What to Know About ADHD and Driving
Teen drivers diagnosed with attention-deficit hyperactivity disorder (ADHD) are significantly more likely to crash, be issued traffic and moving violations, and engage in risky driving behaviors than their peers without ADHD, according to a Children's Hospital of Philadelphia (CHOP) study published in the journal Pediatrics.
The researchers also found that adolescent drivers with ADHD are more likely to engage in risky driving behaviors, such as driving while intoxicated, not wearing a seat belt, and speeding. Because these behaviors are amenable to change, families need to encourage their teens to practice safe driving behaviors to reduce their crash risk.
Another CHOP study, published in the Journal of Adolescent Health, compared prevalences of crash responsibility, driver actions, and crash types among adolescent and young adult drivers with and without ADHD who crashed within 48 months of licensure. Researchers found that young drivers with ADHD were more than 9% more likely to be at fault for their crashes as compared to those without ADHD.
Young drivers with ADHD were also 15% more likely to be inattentive compared to those without ADHD. With the exception that drivers with ADHD were less likely to crash while making a left/U-turn, the researchers did not find substantial differences in crash types by diagnosis.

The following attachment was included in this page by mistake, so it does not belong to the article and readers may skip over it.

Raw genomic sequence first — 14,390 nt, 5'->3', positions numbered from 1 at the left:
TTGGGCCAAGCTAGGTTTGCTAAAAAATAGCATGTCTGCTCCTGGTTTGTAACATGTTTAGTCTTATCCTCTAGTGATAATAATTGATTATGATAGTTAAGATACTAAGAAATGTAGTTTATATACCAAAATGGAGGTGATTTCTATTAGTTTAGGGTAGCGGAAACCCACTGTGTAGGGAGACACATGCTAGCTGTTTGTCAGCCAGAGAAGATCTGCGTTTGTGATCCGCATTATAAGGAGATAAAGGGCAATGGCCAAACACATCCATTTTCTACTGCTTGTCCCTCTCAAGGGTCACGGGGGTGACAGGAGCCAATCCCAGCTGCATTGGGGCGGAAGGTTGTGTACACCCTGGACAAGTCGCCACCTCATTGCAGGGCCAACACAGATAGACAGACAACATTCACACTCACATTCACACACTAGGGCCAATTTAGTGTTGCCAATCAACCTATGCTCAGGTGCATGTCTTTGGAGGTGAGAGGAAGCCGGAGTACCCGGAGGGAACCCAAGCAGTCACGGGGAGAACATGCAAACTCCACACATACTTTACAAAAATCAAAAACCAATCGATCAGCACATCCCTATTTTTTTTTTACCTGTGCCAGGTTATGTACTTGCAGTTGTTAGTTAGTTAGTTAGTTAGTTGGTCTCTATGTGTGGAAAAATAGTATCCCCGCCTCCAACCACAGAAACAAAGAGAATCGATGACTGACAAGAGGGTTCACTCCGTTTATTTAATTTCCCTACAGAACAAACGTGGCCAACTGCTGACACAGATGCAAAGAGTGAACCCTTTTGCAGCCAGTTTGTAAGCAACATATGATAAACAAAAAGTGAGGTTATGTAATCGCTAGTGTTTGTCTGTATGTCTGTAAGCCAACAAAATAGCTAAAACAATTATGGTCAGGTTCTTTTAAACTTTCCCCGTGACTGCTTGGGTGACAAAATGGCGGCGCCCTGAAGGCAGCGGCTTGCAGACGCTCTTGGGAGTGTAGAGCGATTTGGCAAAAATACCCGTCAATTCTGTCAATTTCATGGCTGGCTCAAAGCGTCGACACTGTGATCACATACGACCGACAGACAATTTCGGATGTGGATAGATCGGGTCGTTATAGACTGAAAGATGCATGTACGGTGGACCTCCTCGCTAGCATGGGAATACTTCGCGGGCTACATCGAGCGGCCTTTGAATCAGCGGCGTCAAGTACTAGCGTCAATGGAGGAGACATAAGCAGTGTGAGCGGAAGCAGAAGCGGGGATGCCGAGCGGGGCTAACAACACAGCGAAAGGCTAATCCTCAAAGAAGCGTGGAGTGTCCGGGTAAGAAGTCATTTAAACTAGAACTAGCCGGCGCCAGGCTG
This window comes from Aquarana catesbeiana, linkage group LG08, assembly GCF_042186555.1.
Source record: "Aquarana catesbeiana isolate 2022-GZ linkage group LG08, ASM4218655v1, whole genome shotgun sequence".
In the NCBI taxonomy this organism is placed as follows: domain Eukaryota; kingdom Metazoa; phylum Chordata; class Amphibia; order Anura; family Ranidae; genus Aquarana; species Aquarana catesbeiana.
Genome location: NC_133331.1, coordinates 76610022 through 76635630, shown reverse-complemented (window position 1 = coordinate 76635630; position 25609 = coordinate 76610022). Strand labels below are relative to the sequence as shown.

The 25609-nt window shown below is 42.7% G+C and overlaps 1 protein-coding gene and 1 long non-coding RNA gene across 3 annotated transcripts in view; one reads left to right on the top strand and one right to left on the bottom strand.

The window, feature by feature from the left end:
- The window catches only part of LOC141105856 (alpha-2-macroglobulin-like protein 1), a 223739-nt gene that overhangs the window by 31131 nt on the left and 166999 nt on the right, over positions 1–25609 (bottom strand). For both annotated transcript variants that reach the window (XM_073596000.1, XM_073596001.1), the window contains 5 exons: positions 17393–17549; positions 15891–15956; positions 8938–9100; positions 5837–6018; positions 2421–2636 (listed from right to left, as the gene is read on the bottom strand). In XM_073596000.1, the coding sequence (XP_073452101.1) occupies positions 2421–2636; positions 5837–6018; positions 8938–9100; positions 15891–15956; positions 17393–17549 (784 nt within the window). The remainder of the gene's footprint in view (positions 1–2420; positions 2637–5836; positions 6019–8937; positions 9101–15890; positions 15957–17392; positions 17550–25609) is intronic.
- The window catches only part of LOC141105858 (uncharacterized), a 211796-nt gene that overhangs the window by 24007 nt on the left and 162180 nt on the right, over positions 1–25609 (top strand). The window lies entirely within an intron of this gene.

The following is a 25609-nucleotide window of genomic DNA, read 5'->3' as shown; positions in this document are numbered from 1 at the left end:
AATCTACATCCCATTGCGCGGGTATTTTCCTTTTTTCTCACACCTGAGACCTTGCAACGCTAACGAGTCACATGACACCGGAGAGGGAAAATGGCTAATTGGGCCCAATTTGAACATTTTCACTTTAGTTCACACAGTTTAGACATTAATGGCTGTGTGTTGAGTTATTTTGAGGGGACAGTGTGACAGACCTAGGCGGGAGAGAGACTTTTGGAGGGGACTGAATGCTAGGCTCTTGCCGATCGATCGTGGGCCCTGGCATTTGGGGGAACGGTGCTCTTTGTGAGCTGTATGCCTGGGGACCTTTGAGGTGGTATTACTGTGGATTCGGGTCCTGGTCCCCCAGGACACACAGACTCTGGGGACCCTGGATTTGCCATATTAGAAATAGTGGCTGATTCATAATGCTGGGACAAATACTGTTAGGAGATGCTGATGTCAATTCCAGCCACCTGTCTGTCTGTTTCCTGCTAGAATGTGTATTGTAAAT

Is Your Teen With ADHD Ready To Drive?
Teens with ADHD may have characteristics that place them at a higher risk for unsafe driving behaviors, such as inattention, distractibility, impulsivity, and emotional regulation difficulties. Conversely, they may also have characteristics that promote safer driving behavior, such as a vigilance to follow driving laws.
To determine readiness to drive for their child with ADHD, families should first schedule a doctor’s appointment to address any concerns, such as attention, impulse control, or communication issues. They may also want to seek the advice of a behavior therapist, an occupational therapist who specializes in driving, or a driver rehabilitation specialist who has training in working with individuals with special needs. Factors to discuss include the child with ADHD’s willingness to communicate and negotiate with parents, consistency in following house rules such as driving agreements, and receptivity to constructive criticism and instruction.
Managing symptoms is key to helping adolescents with ADHD get behind the wheel safely. If ADHD medications are prescribed, families should work closely with their child’s doctor to ensure that the medication is working during the learning-to-drive period and continue to monitor its efficacy when driving with an intermediate license. While some families may fear prescribing medication when unnecessary, they also need to take ADHD symptoms seriously--especially when they may affect their teen’s crash risk.
It’s also important to add driving goals to the teen with ADHD’s individualized education plan (IEP) and to follow up with school personnel.
The Teen Driver Safety Research team at CHOP offers tools that can help guide families through the learning-to-drive process, including the TeenDrivingPlan Practice Guide.
After acquiring a driver’s license, adolescents with ADHD have an estimated 36% higher crash risk than other newly licensed teens. This crash risk persists during their initial driving years, regardless of gender or age when licensed.